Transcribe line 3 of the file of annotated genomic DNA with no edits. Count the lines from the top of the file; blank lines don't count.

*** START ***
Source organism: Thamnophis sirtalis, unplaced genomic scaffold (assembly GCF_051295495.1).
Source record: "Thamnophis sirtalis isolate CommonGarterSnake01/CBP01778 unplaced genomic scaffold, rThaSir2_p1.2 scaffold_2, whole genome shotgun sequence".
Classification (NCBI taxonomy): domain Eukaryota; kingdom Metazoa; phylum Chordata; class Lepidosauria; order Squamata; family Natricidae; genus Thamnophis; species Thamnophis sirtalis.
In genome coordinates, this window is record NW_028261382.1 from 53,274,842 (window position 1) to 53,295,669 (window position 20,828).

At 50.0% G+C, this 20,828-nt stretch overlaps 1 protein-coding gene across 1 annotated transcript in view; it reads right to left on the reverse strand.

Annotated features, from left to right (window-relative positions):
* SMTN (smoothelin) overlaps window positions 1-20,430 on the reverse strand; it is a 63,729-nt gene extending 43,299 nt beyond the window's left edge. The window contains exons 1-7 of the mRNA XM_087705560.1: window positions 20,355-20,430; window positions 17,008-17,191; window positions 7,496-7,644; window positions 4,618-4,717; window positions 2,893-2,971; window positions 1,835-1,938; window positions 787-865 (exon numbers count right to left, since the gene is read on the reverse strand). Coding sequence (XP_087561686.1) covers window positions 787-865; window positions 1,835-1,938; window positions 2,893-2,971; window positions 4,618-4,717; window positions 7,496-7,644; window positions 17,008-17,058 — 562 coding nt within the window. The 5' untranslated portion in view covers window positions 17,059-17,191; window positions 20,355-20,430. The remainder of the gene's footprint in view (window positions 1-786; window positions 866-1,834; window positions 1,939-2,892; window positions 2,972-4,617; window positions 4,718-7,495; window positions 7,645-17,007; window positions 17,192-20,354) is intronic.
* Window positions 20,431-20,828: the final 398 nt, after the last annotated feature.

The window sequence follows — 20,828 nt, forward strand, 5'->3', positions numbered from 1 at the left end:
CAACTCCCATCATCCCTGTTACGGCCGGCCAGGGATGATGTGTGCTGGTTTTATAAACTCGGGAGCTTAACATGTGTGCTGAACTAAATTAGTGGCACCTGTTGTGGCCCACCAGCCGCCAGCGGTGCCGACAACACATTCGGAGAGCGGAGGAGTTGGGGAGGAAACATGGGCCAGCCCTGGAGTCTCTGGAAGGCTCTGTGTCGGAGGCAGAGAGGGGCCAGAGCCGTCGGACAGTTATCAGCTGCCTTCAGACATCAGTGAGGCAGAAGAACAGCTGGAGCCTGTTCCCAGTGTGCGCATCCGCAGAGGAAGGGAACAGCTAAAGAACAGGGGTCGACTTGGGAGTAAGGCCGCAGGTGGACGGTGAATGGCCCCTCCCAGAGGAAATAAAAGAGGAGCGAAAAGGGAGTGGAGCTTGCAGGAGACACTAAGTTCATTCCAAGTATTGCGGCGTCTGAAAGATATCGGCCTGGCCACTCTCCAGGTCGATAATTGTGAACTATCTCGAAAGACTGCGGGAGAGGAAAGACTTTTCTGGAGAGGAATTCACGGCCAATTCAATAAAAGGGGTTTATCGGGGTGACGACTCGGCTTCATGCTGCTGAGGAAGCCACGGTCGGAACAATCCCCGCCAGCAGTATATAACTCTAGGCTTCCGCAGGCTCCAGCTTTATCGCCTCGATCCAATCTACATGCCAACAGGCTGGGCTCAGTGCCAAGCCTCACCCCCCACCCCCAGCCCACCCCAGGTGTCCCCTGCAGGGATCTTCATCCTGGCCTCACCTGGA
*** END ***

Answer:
Classification (NCBI taxonomy): domain Eukaryota; kingdom Metazoa; phylum Chordata; class Lepidosauria; order Squamata; family Natricidae; genus Thamnophis; species Thamnophis sirtalis.